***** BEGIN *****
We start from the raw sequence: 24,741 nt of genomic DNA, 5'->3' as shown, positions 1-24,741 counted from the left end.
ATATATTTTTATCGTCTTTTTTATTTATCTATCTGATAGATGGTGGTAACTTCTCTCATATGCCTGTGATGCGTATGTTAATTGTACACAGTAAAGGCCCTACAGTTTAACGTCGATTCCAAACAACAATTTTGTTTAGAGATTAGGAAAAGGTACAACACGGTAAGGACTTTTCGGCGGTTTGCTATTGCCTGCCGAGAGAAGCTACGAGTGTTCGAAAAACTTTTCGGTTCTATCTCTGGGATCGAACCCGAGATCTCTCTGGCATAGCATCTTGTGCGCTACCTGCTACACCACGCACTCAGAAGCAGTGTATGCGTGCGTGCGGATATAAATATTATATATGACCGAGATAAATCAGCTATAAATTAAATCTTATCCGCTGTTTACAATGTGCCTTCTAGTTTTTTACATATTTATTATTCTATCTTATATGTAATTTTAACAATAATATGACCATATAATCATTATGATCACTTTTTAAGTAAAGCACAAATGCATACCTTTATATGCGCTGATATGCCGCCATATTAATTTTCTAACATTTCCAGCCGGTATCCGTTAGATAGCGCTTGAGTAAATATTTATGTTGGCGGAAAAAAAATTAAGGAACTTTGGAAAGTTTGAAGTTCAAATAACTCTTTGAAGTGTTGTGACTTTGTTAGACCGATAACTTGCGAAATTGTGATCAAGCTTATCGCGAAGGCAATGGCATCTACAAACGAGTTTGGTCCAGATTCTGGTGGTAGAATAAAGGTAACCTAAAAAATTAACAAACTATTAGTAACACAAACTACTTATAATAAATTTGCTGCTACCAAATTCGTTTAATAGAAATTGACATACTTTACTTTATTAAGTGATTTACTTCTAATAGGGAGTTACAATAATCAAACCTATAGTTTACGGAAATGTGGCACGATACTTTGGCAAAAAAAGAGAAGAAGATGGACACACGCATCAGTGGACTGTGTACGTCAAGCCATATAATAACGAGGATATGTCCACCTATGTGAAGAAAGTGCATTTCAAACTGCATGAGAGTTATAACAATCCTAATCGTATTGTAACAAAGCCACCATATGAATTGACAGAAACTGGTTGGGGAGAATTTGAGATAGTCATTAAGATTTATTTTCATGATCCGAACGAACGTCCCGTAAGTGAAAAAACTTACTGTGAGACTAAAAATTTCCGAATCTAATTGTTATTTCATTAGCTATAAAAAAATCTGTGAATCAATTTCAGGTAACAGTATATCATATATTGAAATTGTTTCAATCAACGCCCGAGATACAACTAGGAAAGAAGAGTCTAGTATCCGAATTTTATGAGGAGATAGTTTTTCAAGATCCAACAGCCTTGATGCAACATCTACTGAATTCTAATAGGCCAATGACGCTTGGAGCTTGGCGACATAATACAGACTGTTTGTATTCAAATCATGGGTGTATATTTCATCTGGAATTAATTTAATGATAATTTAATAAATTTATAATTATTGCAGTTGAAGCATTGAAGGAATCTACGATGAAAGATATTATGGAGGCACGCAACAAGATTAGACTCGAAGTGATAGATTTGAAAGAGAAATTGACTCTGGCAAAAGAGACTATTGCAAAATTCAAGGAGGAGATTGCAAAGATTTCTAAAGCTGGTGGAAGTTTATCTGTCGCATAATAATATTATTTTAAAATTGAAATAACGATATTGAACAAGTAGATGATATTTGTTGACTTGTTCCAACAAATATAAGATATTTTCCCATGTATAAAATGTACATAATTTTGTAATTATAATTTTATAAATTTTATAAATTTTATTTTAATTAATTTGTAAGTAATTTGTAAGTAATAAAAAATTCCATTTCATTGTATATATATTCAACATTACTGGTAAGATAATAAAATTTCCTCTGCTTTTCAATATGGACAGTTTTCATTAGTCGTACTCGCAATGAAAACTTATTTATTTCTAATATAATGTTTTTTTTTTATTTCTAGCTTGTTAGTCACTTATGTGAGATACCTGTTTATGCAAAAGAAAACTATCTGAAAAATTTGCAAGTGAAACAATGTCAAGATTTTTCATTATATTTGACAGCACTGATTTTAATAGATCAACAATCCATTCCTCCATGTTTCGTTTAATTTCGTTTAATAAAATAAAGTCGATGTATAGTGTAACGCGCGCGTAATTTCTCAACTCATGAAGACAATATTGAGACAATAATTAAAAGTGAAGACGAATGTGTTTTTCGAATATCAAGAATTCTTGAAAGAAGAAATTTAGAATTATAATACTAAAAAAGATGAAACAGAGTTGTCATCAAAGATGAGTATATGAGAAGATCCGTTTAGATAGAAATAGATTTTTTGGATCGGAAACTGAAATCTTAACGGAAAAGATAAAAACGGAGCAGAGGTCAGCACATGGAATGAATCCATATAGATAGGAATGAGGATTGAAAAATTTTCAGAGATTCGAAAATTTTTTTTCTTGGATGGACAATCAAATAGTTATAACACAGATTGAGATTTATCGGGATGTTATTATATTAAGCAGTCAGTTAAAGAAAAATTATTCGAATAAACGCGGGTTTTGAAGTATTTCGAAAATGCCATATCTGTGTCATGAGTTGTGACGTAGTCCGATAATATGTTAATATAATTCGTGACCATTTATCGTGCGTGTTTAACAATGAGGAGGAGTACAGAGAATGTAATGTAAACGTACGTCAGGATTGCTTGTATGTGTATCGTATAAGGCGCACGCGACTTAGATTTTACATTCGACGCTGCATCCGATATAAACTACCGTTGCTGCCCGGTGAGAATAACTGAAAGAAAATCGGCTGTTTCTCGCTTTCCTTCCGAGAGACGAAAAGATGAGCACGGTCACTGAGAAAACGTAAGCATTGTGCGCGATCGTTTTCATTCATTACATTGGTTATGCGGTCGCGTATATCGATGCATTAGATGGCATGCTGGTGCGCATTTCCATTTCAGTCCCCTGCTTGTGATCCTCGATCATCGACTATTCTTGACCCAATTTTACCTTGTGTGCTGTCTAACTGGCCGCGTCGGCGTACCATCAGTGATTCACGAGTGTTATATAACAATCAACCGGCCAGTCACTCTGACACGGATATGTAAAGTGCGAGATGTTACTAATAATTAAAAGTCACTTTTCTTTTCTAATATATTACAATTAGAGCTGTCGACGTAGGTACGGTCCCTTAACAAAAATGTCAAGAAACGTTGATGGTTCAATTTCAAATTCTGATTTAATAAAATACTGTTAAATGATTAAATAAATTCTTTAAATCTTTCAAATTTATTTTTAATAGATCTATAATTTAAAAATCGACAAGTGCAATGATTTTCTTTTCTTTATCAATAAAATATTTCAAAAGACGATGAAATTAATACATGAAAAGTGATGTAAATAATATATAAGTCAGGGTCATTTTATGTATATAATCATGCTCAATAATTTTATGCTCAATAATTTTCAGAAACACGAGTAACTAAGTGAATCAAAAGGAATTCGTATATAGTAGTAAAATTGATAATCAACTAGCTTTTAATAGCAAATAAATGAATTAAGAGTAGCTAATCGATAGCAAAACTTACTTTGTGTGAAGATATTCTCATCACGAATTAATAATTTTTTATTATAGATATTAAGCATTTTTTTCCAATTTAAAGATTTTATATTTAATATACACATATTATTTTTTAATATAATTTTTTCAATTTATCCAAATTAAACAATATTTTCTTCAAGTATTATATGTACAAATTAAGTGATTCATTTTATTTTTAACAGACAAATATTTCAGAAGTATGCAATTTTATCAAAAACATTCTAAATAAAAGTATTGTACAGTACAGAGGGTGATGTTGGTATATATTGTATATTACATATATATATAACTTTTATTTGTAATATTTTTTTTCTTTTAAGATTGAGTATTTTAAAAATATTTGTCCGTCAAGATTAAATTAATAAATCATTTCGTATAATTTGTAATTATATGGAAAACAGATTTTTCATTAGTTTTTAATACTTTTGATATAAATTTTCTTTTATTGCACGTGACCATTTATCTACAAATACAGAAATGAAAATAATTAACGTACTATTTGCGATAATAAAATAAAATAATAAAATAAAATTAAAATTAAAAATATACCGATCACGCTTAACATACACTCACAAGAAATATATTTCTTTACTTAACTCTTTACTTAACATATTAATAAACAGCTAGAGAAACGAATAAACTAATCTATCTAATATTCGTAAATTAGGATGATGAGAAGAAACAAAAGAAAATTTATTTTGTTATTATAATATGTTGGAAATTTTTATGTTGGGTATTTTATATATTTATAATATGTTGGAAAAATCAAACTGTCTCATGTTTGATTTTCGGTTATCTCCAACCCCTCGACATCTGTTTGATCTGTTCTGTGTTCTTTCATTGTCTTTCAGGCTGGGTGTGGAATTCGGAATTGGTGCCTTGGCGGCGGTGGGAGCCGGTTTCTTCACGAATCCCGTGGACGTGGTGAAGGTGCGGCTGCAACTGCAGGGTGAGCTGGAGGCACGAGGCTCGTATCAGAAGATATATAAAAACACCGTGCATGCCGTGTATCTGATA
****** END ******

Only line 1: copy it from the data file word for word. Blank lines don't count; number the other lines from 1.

We start from the raw sequence: 24,741 nt of genomic DNA, 5'->3' as shown, positions 1-24,741 counted from the left end.